Tag: Image for the Asking

  1. Image for the Asking: Views Through History at Campbell Overlook

    Image for the Asking: Views Through History at Campbell Overlook Story and image by Don McGowan As you stand high above the West Prong of the Little Pigeon River running through Sugarlands Valley and look across the thickly forested slope beyond it, you’ll see the rocky prominence known as Bullhead. A careful visual examination along the lithic line tracing the ridge reveals the likely presence of a Read more...
  2. Image for the Asking: A Reflection on the Nature of Things

    Image for the Asking: A Reflection on the Nature of Things Story and image by Don McGowan It is so tempting, given the amazing literal beauty of the geography of Great Smoky Mountains National Park, to become a photographic documentarian of these wonderful mountains and valleys, complete with their complex, diverse array of life forms and habitats. To do this, however, would be, in my humble opinion, Read more...
  3. Image for the Asking: Seeing the Forest Within the Trees

    Image for the Asking: Seeing the Forest Within the Trees Story and image by Don McGowan There are many folks I know who readily assert that their favorite season in the Smokies is winter. They claim this not because there are relatively fewer tourists streaming into Sevier and Blount counties, or back and forth over Newfound Gap from Cherokee and Bryson City. They make this assertion for the very Read more...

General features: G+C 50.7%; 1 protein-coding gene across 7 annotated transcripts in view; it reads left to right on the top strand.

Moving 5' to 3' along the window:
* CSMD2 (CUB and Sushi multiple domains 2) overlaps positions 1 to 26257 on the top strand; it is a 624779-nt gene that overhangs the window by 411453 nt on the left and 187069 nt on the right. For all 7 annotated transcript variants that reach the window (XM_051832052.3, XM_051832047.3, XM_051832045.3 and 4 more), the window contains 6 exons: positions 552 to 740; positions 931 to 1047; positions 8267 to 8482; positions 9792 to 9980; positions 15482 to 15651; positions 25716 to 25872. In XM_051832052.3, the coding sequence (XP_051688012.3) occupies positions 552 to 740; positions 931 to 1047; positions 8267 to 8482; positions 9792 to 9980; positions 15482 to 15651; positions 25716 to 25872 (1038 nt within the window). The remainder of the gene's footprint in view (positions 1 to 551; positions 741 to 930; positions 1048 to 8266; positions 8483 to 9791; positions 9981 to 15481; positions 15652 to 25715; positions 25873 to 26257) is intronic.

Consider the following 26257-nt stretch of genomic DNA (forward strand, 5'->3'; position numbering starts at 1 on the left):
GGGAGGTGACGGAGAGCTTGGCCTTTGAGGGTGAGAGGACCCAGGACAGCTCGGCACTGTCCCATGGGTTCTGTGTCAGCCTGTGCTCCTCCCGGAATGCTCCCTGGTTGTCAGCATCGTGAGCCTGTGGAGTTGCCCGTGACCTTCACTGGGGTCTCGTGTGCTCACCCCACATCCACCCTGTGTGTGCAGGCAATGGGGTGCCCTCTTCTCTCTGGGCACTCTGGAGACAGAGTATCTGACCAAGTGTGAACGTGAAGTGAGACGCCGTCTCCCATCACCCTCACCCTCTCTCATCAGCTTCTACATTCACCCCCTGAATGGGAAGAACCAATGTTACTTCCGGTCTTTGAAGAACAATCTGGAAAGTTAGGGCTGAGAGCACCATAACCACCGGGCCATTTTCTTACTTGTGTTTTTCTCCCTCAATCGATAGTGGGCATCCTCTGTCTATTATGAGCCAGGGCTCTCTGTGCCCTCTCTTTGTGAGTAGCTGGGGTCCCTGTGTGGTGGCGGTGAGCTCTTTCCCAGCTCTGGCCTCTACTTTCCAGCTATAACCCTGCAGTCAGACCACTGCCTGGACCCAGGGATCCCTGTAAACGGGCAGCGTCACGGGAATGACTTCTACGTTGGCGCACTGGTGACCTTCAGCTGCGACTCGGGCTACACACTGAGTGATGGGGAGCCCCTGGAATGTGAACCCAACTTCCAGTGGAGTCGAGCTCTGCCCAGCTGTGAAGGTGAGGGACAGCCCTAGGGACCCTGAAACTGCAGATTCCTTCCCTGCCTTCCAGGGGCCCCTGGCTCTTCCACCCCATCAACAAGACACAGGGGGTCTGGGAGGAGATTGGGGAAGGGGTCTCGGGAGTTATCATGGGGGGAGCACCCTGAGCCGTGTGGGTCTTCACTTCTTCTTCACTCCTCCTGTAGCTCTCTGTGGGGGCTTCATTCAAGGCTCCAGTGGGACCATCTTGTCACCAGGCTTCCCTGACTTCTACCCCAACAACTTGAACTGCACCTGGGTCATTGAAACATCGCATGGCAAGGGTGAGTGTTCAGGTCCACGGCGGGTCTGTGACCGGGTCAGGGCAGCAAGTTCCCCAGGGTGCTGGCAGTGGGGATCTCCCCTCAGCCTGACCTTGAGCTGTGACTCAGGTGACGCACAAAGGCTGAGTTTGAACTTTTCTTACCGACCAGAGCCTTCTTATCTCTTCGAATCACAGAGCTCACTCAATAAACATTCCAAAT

4. Image for the Asking: A Place Called Mulberry

    Image for the Asking: A Place Called Mulberry Story and image by Don McGowan There is a great mountain in the heart of the Smokies. It is called Kuwahi. It has this name because it is a place where mulberry trees were found; in Tsalagi—the language of the Cherokee—Kuwahi means “Mulberry Place.” To the Cherokee people it is sacred; and to the European settlers who Read more...
  5. Image for the Asking: Curtain Call

    Image for the Asking: Curtain Call Story and image by Don McGowan I have been a professional nature and travel photographer for nearly 27 years, and the first word that comes readily to mind to describe my experience of those years is “gratitude.” The worst day I’ve ever had doing photography was infinitely better than the best day I ever had in an office& Read more...

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